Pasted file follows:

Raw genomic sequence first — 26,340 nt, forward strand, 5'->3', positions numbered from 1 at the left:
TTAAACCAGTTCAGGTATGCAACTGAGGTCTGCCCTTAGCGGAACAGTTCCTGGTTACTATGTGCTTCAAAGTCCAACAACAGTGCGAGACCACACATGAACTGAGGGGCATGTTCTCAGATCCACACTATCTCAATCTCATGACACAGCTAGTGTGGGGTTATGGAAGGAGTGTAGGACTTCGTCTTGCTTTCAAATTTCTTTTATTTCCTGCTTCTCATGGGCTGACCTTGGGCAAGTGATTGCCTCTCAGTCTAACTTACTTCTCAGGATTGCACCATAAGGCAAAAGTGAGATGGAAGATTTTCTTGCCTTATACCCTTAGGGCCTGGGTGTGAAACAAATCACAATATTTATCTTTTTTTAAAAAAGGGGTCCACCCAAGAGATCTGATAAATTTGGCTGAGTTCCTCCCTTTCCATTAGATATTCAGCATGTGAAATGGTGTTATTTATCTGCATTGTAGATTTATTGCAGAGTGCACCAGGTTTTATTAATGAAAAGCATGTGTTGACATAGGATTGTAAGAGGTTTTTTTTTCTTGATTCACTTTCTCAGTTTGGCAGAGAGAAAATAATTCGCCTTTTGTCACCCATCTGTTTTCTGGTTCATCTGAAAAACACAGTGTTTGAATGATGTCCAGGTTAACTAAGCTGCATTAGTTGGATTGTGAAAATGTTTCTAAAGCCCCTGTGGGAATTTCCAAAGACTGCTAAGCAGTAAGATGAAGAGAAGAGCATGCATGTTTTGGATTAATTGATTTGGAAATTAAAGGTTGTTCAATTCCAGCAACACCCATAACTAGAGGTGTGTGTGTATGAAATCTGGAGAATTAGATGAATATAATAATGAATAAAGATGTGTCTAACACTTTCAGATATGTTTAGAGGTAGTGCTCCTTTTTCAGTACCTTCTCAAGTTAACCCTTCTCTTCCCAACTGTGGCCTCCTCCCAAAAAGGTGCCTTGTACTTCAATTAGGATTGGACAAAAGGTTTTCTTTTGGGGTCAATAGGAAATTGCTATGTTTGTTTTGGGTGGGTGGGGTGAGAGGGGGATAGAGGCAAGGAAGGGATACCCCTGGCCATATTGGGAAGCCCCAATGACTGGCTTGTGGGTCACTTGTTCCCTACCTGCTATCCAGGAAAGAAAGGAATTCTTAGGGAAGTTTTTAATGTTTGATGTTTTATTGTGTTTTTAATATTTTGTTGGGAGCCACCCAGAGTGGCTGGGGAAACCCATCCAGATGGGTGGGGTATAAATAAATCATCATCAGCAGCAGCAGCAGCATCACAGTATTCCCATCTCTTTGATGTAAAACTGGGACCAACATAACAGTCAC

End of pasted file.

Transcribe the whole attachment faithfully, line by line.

Raw genomic sequence first — 26,340 nt, forward strand, 5'->3', positions numbered from 1 at the left:
TTAAACCAGTTCAGGTATGCAACTGAGGTCTGCCCTTAGCGGAACAGTTCCTGGTTACTATGTGCTTCAAAGTCCAACAACAGTGCGAGACCACACATGAACTGAGGGGCATGTTCTCAGATCCACACTATCTCAATCTCATGACACAGCTAGTGTGGGGTTATGGAAGGAGTGTAGGACTTCGTCTTGCTTTCAAATTTCTTTTATTTCCTGCTTCTCATGGGCTGACCTTGGGCAAGTGATTGCCTCTCAGTCTAACTTACTTCTCAGGATTGCACCATAAGGCAAAAGTGAGATGGAAGATTTTCTTGCCTTATACCCTTAGGGCCTGGGTGTGAAACAAATCACAATATTTATCTTTTTTTAAAAAAGGGGTCCACCCAAGAGATCTGATAAATTTGGCTGAGTTCCTCCCTTTCCATTAGATATTCAGCATGTGAAATGGTGTTATTTATCTGCATTGTAGATTTATTGCAGAGTGCACCAGGTTTTATTAATGAAAAGCATGTGTTGACATAGGATTGTAAGAGGTTTTTTTTTCTTGATTCACTTTCTCAGTTTGGCAGAGAGAAAATAATTCGCCTTTTGTCACCCATCTGTTTTCTGGTTCATCTGAAAAACACAGTGTTTGAATGATGTCCAGGTTAACTAAGCTGCATTAGTTGGATTGTGAAAATGTTTCTAAAGCCCCTGTGGGAATTTCCAAAGACTGCTAAGCAGTAAGATGAAGAGAAGAGCATGCATGTTTTGGATTAATTGATTTGGAAATTAAAGGTTGTTCAATTCCAGCAACACCCATAACTAGAGGTGTGTGTGTATGAAATCTGGAGAATTAGATGAATATAATAATGAATAAAGATGTGTCTAACACTTTCAGATATGTTTAGAGGTAGTGCTCCTTTTTCAGTACCTTCTCAAGTTAACCCTTCTCTTCCCAACTGTGGCCTCCTCCCAAAAAGGTGCCTTGTACTTCAATTAGGATTGGACAAAAGGTTTTCTTTTGGGGTCAATAGGAAATTGCTATGTTTGTTTTGGGTGGGTGGGGTGAGAGGGGGATAGAGGCAAGGAAGGGATACCCCTGGCCATATTGGGAAGCCCCAATGACTGGCTTGTGGGTCACTTGTTCCCTACCTGCTATCCAGGAAAGAAAGGAATTCTTAGGGAAGTTTTTAATGTTTGATGTTTTATTGTGTTTTTAATATTTTGTTGGGAGCCACCCAGAGTGGCTGGGGAAACCCATCCAGATGGGTGGGGTATAAATAAATCATCATCAGCAGCAGCAGCAGCATCACAGTATTCCCATCTCTTTGATGTAAAACTGGGACCAACATAACAGTCAC